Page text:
I do a little outside work in the wine industry for which I get paid, and in this age of transparency, it’s important for me to let readers know that, and to explain my ethical guidelines.
This work consists of public speaking, doing tastings and similar engagements. It can be for wineries or for winery associations. I don’t do it a lot — maybe 4 or 5 times in the last year. I’m always amazed and flattered when someone invites me. Of course, in the case of getting paid by a winery, this raises the question, am I able to be objective in reviewing their wines? With a winery association, I think this issue is less relevant, because the associations have so many members.
For example, a year or so ago I conducted a tasting at Fess Parker winery for their club members. For doing this, the winery paid me some money. Now, have I ever skewed a Fess Parker rating because of that? No. Never did, never will, and wouldn’t. The winery people understood that at the time we made the deal, and in fact I’d given them some low scores. Nobody pays me for a score. There is no quid pro quo. That would be as distasteful and sleazy on the part of the winery as it would be for me.
I should mention that I also do this type of function as an official representative for Wine Enthusiast. But in that capacity, I don’t get paid. It’s a pleasurable part of my job. I say “pleasurable” because I love talking to audiences. We have the performing gene in my family, and I love talking about wine and answering questions that make me and, hopefully others, think. The dialog between me and people who are interested in what I do is a critical part of our relationship.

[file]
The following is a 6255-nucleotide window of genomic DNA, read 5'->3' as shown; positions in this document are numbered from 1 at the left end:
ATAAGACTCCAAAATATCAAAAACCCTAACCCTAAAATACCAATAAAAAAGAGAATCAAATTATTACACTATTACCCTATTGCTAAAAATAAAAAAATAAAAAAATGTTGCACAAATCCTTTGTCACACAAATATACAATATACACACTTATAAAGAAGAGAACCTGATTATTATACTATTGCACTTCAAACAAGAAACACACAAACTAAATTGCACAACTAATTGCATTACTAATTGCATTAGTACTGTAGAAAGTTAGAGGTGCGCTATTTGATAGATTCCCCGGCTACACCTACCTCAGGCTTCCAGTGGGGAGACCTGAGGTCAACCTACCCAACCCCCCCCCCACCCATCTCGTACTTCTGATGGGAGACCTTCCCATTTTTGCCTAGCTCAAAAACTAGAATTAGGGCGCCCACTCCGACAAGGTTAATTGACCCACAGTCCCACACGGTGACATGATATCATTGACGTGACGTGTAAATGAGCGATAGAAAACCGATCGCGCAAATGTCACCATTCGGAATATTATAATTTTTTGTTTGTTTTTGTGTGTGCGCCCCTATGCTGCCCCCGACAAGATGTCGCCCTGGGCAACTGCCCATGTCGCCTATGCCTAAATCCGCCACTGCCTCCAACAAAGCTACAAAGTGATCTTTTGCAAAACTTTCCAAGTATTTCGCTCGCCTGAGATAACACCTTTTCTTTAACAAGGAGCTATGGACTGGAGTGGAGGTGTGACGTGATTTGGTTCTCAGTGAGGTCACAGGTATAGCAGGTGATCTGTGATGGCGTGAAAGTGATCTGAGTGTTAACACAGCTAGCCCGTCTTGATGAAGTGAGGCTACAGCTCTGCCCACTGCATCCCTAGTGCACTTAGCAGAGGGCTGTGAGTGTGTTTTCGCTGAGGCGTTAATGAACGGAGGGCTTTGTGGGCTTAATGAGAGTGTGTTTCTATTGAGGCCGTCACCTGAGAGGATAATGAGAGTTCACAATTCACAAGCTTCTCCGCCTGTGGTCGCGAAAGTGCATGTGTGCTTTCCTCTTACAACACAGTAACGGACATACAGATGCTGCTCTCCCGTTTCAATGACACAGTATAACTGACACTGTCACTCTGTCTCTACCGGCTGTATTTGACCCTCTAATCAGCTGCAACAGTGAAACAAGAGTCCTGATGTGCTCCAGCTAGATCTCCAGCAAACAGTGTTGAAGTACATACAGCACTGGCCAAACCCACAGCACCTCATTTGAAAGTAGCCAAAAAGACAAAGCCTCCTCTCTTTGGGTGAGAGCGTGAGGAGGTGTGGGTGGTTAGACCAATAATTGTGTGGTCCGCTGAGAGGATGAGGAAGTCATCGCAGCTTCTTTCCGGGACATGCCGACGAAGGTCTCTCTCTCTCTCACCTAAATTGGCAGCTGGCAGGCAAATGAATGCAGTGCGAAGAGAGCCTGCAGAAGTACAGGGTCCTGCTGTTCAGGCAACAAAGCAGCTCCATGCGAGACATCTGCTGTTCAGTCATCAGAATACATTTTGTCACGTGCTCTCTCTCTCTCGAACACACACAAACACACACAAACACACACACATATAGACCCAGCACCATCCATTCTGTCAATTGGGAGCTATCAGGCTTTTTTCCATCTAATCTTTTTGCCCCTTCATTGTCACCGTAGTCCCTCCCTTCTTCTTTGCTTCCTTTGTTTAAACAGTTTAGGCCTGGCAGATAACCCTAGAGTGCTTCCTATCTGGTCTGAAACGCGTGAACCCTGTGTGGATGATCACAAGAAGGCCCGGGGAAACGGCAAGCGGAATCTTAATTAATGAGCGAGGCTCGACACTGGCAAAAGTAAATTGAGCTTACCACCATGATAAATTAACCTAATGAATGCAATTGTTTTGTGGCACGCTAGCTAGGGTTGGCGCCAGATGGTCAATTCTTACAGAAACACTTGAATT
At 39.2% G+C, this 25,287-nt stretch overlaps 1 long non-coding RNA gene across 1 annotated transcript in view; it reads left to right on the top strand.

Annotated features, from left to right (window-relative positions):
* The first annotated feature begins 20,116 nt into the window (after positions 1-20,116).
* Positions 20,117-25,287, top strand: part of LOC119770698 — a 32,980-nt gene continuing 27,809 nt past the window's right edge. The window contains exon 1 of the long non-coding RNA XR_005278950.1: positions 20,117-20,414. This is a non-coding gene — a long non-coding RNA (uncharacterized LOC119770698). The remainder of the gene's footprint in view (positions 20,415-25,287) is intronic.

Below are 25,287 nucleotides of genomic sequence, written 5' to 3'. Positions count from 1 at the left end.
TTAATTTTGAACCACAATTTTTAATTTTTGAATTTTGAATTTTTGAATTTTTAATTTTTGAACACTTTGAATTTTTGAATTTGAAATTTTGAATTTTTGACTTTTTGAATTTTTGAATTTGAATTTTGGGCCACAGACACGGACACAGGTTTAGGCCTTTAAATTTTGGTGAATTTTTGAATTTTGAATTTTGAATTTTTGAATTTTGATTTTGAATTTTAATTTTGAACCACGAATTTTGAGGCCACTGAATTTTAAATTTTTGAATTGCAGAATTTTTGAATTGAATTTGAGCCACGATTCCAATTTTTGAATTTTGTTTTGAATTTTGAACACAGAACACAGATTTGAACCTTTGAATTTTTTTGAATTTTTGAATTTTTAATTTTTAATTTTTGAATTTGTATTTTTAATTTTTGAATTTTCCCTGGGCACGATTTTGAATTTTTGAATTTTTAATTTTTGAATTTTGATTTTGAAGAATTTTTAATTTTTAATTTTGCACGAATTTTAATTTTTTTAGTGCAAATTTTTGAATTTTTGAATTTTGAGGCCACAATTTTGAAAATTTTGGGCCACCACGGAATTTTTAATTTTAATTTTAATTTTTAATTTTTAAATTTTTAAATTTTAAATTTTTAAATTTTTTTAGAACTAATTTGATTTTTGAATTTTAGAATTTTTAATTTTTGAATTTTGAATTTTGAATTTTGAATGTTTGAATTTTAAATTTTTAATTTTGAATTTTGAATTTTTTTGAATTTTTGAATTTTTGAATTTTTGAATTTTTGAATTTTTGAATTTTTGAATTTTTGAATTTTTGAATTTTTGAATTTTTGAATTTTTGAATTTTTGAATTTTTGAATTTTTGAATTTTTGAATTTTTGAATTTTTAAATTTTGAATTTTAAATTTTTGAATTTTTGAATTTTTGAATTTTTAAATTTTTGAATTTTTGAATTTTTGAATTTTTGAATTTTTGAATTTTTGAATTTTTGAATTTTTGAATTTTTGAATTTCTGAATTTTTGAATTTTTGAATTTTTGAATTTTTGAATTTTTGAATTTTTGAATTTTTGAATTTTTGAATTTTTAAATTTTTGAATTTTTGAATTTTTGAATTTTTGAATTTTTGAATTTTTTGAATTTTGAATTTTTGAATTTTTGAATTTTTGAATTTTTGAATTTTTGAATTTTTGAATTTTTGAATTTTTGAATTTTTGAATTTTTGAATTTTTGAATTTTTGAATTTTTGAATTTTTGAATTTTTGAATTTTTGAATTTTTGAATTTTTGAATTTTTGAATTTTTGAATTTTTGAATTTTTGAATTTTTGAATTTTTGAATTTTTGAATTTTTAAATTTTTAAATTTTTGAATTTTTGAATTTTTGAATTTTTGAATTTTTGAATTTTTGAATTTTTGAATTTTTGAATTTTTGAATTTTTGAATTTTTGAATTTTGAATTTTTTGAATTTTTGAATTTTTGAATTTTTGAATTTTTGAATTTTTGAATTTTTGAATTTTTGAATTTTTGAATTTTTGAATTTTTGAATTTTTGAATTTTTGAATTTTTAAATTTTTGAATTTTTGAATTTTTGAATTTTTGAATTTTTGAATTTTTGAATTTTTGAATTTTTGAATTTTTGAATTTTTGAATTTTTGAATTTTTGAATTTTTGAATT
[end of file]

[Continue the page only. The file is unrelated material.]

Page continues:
If you believe me about my ethics, and I hope you do, I’m grateful. If you don’t, there’s no way I can convince you. It’s like this crazy “birther” movement of people who refuse to believe that Pres. Obama is an American citizen. No matter what you tell them or show them — even Obama’s birth certificate — they have their minds made up.
I’m hardly the only wine critic who does outside speaking. Everybody does — I could name names — and while I’m not privy to the details, it seems to me that no wine writer is going to travel someplace to give a speech or a tasting and not get an honorarium. It would be nice if all the wine writers of the world were upfront about their private, for-profit activities.
It’s a brand new world out there. We need sunlight to pour in and illuminate things that formerly had been done privately, one might even say clandestinely. I don’t think I need to make a list of everything I’ve ever done or will do in the way of private engagements. But I do want to put my cards on the table, so no one will be able to say they didn’t know. Now you do. I invite comments.